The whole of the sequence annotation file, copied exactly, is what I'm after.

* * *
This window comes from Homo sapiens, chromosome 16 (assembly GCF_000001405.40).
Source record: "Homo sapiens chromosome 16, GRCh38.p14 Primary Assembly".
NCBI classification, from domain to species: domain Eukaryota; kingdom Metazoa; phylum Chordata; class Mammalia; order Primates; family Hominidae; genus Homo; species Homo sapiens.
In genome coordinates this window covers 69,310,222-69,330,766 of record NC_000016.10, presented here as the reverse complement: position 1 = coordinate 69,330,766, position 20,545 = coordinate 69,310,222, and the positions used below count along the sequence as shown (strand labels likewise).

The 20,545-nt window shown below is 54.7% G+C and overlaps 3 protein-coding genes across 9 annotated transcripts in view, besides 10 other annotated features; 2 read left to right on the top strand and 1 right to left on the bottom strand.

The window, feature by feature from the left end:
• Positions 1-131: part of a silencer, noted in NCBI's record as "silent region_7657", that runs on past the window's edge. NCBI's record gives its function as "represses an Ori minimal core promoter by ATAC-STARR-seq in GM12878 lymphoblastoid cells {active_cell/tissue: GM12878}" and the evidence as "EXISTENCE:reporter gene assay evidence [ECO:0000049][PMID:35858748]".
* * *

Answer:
This window comes from Homo sapiens, chromosome 16 (assembly GCF_000001405.40).
Source record: "Homo sapiens chromosome 16, GRCh38.p14 Primary Assembly".
NCBI classification, from domain to species: domain Eukaryota; kingdom Metazoa; phylum Chordata; class Mammalia; order Primates; family Hominidae; genus Homo; species Homo sapiens.
In genome coordinates this window covers 69,310,222-69,330,766 of record NC_000016.10, presented here as the reverse complement: position 1 = coordinate 69,330,766, position 20,545 = coordinate 69,310,222, and the positions used below count along the sequence as shown (strand labels likewise).

The 20,545-nt window shown below is 54.7% G+C and overlaps 3 protein-coding genes across 9 annotated transcripts in view, besides 10 other annotated features; 2 read left to right on the top strand and 1 right to left on the bottom strand.

The window, feature by feature from the left end:
• Positions 1-131: part of a silencer, noted in NCBI's record as "silent region_7657", that runs on past the window's edge. NCBI's record gives its function as "represses an Ori minimal core promoter by ATAC-STARR-seq in GM12878 lymphoblastoid cells {active_cell/tissue: GM12878}" and the evidence as "EXISTENCE:reporter gene assay evidence [ECO:0000049][PMID:35858748]".